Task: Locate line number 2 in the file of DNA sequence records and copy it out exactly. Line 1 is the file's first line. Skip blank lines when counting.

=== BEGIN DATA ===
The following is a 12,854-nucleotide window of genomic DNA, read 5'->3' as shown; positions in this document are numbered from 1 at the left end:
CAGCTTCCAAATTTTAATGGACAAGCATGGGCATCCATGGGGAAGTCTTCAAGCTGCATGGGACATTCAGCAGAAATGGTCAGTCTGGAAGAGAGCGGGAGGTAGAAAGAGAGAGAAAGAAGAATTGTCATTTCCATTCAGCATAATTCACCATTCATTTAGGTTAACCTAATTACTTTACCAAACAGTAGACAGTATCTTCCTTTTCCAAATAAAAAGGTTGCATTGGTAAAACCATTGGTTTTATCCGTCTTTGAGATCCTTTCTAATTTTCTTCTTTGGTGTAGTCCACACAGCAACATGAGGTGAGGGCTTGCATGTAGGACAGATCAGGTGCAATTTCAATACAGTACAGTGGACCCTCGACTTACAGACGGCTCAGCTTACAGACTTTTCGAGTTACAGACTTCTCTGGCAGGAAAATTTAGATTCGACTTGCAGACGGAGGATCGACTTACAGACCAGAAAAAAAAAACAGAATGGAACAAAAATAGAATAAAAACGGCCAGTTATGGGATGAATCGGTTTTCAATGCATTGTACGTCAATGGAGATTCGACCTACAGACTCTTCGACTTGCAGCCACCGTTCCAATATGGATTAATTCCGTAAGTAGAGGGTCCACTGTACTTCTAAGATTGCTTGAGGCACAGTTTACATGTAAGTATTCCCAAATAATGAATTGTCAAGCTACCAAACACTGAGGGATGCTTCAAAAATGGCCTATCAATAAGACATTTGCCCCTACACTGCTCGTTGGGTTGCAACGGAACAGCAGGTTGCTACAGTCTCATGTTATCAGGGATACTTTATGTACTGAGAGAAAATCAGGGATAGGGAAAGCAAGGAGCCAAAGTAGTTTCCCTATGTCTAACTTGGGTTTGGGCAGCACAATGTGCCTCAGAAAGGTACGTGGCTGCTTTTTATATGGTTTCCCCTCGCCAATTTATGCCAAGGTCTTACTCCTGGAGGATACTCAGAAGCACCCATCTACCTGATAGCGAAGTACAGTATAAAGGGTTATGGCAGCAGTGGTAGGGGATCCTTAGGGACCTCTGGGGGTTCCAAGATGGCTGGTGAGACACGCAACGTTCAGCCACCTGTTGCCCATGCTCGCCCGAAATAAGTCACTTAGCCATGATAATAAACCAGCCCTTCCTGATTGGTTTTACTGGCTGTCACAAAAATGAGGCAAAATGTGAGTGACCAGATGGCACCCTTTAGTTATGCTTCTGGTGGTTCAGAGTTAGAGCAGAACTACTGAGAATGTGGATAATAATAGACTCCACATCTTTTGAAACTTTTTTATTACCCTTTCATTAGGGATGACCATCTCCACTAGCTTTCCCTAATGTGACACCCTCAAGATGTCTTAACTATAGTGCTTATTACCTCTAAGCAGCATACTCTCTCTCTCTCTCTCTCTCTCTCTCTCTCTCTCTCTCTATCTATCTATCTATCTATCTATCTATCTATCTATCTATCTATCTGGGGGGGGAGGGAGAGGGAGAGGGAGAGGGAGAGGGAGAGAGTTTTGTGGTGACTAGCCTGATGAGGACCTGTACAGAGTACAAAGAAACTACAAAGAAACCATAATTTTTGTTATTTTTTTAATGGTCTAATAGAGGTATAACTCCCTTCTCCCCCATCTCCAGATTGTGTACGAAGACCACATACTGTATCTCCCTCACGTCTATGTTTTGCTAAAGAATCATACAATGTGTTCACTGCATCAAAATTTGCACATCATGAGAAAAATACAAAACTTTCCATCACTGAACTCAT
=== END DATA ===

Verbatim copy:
CAGCTTCCAAATTTTAATGGACAAGCATGGGCATCCATGGGGAAGTCTTCAAGCTGCATGGGACATTCAGCAGAAATGGTCAGTCTGGAAGAGAGCGGGAGGTAGAAAGAGAGAGAAAGAAGAATTGTCATTTCCATTCAGCATAATTCACCATTCATTTAGGTTAACCTAATTACTTTACCAAACAGTAGACAGTATCTTCCTTTTCCAAATAAAAAGGTTGCATTGGTAAAACCATTGGTTTTATCCGTCTTTGAGATCCTTTCTAATTTTCTTCTTTGGTGTAGTCCACACAGCAACATGAGGTGAGGGCTTGCATGTAGGACAGATCAGGTGCAATTTCAATACAGTACAGTGGACCCTCGACTTACAGACGGCTCAGCTTACAGACTTTTCGAGTTACAGACTTCTCTGGCAGGAAAATTTAGATTCGACTTGCAGACGGAGGATCGACTTACAGACCAGAAAAAAAAAACAGAATGGAACAAAAATAGAATAAAAACGGCCAGTTATGGGATGAATCGGTTTTCAATGCATTGTACGTCAATGGAGATTCGACCTACAGACTCTTCGACTTGCAGCCACCGTTCCAATATGGATTAATTCCGTAAGTAGAGGGTCCACTGTACTTCTAAGATTGCTTGAGGCACAGTTTACATGTAAGTATTCCCAAATAATGAATTGTCAAGCTACCAAACACTGAGGGATGCTTCAAAAATGGCCTATCAATAAGACATTTGCCCCTACACTGCTCGTTGGGTTGCAACGGAACAGCAGGTTGCTACAGTCTCATGTTATCAGGGATACTTTATGTACTGAGAGAAAATCAGGGATAGGGAAAGCAAGGAGCCAAAGTAGTTTCCCTATGTCTAACTTGGGTTTGGGCAGCACAATGTGCCTCAGAAAGGTACGTGGCTGCTTTTTATATGGTTTCCCCTCGCCAATTTATGCCAAGGTCTTACTCCTGGAGGATACTCAGAAGCACCCATCTACCTGATAGCGAAGTACAGTATAAAGGGTTATGGCAGCAGTGGTAGGGGATCCTTAGGGACCTCTGGGGGTTCCAAGATGGCTGGTGAGACACGCAACGTTCAGCCACCTGTTGCCCATGCTCGCCCGAAATAAGTCACTTAGCCATGATAATAAACCAGCCCTTCCTGATTGGTTTTACTGGCTGTCACAAAAATGAGGCAAAATGTGAGTGACCAGATGGCACCCTTTAGTTATGCTTCTGGTGGTTCAGAGTTAGAGCAGAACTACTGAGAATGTGGATAATAATAGACTCCACATCTTTTGAAACTTTTTTATTACCCTTTCATTAGGGATGACCATCTCCACTAGCTTTCCCTAATGTGACACCCTCAAGATGTCTTAACTATAGTGCTTATTACCTCTAAGCAGCATACTCTCTCTCTCTCTCTCTCTCTCTCTCTCTCTCTCTCTCTATCTATCTATCTATCTATCTATCTATCTATCTATCTATCTATCTGGGGGGGGAGGGAGAGGGAGAGGGAGAGGGAGAGGGAGAGAGTTTTGTGGTGACTAGCCTGATGAGGACCTGTACAGAGTACAAAGAAACTACAAAGAAACCATAATTTTTGTTATTTTTTTAATGGTCTAATAGAGGTATAACTCCCTTCTCCCCCATCTCCAGATTGTGTACGAAGACCACATACTGTATCTCCCTCACGTCTATGTTTTGCTAAAGAATCATACAATGTGTTCACTGCATCAAAATTTGCACATCATGAGAAAAATACAAAACTTTCCATCACTGAACTCAT